I've been trying to figure out a way to get some developers to code together for some time.
Thanks to Khary Sharpe, who launched the Jamaica Software Developers Community at Google+ it has finally happened. The group which is barely weeks old, already boasts almost 50 developers (not all Jamaican, we have at least one Barbadian and an American). I tangent.
As I was saying, I proposed a "Dev-Evening" which is "an invitation to spend a few hours coding around a dining table for an evening". A few persons signed on and here we are.
The purpose?The idea is to get a few coders and aspiring coders under the same roof to do some code, hopefully some learning can happen. So we have two designations: Coders and Over-the-shoulderers (Ots). I also kept it small for two reasons: so that Coders don't get overrun by Ots and I only have so many seats around my dining table.
I like structure (sometimes). So I proposed that the meetup have there stages. Stage 1: Introductions and state what you hope to do, Stage 2: Do stuff, ask and answer questions and Stage 3: Wrap up.
What Really Happened
Well the introductions (uhm) never finished. We talked and talked and talked some more. Good conversations. Matthew McNaughton projected some of his vision for the future of SlashRoots.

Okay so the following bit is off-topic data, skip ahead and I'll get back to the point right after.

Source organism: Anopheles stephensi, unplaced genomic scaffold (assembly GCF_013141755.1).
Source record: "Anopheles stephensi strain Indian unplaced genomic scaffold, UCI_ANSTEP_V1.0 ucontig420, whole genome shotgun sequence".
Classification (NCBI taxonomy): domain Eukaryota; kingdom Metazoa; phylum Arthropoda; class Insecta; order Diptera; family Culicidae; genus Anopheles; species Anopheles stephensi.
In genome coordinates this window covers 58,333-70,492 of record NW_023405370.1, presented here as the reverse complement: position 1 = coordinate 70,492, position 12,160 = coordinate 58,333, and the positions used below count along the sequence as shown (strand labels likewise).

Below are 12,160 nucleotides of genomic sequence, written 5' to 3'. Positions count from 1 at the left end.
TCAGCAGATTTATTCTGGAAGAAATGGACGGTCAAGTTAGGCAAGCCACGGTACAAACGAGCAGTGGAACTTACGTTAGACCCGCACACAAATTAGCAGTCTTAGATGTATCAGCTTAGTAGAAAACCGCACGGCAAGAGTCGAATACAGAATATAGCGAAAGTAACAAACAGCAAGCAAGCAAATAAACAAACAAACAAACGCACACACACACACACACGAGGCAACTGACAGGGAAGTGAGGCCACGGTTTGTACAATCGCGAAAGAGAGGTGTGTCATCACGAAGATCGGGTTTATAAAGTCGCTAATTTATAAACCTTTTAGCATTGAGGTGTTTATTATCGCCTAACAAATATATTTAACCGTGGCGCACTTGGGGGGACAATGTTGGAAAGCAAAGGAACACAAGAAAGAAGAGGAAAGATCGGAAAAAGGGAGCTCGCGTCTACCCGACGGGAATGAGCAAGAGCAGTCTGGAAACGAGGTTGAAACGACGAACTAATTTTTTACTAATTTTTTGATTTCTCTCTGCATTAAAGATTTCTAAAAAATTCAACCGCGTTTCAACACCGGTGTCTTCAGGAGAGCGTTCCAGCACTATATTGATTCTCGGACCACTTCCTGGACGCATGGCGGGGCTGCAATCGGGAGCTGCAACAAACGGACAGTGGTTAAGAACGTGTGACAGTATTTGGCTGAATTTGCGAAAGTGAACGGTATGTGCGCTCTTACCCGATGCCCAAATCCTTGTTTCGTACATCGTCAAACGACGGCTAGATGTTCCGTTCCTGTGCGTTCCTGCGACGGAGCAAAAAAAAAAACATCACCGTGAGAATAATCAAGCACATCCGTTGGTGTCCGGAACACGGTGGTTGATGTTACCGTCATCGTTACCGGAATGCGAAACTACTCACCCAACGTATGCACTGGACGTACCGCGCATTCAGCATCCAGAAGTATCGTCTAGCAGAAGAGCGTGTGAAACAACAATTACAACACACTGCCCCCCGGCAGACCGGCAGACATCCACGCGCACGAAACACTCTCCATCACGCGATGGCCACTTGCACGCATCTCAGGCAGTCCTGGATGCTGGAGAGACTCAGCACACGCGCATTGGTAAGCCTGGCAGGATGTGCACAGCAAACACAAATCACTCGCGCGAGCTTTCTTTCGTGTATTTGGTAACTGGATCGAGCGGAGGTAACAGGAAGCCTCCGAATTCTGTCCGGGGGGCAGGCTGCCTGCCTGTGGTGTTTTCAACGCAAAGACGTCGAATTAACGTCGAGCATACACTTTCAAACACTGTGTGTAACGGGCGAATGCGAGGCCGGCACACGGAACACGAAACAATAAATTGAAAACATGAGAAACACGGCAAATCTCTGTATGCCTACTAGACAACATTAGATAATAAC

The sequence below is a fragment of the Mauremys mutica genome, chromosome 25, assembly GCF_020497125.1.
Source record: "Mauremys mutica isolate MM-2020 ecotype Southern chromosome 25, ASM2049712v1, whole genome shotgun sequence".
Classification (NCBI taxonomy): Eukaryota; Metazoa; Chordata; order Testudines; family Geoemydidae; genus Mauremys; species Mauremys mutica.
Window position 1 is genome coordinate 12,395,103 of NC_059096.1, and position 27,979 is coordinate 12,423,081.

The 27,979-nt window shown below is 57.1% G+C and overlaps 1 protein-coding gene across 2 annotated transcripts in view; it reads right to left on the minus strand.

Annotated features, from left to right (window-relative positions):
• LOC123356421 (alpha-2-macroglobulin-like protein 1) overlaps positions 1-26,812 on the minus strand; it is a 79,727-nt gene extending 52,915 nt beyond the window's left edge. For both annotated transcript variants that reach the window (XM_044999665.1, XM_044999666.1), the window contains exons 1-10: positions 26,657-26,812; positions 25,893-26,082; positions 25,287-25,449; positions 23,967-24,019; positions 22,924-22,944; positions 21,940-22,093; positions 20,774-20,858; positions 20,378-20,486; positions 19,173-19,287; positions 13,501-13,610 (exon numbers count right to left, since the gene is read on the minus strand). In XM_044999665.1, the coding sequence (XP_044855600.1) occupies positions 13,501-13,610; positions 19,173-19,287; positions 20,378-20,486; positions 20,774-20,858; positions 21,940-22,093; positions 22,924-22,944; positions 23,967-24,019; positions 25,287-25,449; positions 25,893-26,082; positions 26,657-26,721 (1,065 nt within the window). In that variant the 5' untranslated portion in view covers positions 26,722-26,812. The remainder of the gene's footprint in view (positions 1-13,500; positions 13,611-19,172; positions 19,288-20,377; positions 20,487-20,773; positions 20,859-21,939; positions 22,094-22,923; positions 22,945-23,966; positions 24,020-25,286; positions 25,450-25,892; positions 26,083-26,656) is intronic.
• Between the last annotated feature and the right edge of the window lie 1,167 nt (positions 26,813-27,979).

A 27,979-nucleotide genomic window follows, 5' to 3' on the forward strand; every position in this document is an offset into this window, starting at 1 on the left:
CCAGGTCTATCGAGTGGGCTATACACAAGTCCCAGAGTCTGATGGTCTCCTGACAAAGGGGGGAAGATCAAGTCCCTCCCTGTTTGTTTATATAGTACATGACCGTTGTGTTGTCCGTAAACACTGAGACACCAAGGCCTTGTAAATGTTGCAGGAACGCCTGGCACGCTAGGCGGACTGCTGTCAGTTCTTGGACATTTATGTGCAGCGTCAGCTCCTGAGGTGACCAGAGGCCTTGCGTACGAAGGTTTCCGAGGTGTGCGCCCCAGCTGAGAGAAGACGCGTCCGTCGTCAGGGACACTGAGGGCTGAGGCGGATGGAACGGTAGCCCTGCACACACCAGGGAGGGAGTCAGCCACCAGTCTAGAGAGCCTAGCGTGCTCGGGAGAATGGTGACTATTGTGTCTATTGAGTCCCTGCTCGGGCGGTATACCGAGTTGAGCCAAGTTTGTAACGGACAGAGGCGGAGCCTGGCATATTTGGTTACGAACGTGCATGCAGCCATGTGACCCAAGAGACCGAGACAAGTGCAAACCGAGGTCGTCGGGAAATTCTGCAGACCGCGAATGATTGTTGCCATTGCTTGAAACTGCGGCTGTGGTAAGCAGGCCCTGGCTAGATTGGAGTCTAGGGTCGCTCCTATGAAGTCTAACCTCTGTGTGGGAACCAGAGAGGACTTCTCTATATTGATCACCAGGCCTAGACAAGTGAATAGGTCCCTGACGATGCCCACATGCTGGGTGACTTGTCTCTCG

Marc Gayle is working on a top secret project. I can say that it is built in Ruby on Rails and that it is going to be awesome. Can't say anything else at the moment.
We definitely all agreed that we'd like to see a more structured approach to "raising" "Digital Craftsmen", developers who do more than "slap" a project together. We're trying to figure out an ecosystem that fosters love for coding and entrepreneurship. It's going to involve a lot of bits including: Apprentiship, tools, training, code reviews. On the other side of all of this there we expect that we'll be exporting Digital Craftsmen while others will start businesses that develop web scale products.
We wrapped up with a spontaneous brainstorm around possible business models.
We all agreed that the conversations were critical and, in a sense, needed catching up. There was valuable exchange and I think it has been a "win" for all of us. In the future I hope to actually do coding at the event. Nothing before it's time.
Matthew, never took out his laptop for the whole time. Very much by the way and much more boring, I'm working on extending a custom Plone Add-on, it needs to be date-time aware so that it shows up in the standard Plone calendar, event listings and search results related to "eventish" objects. It's almost there, so if I'm lucky I'll squash all the bugs and still get to bed before midnight.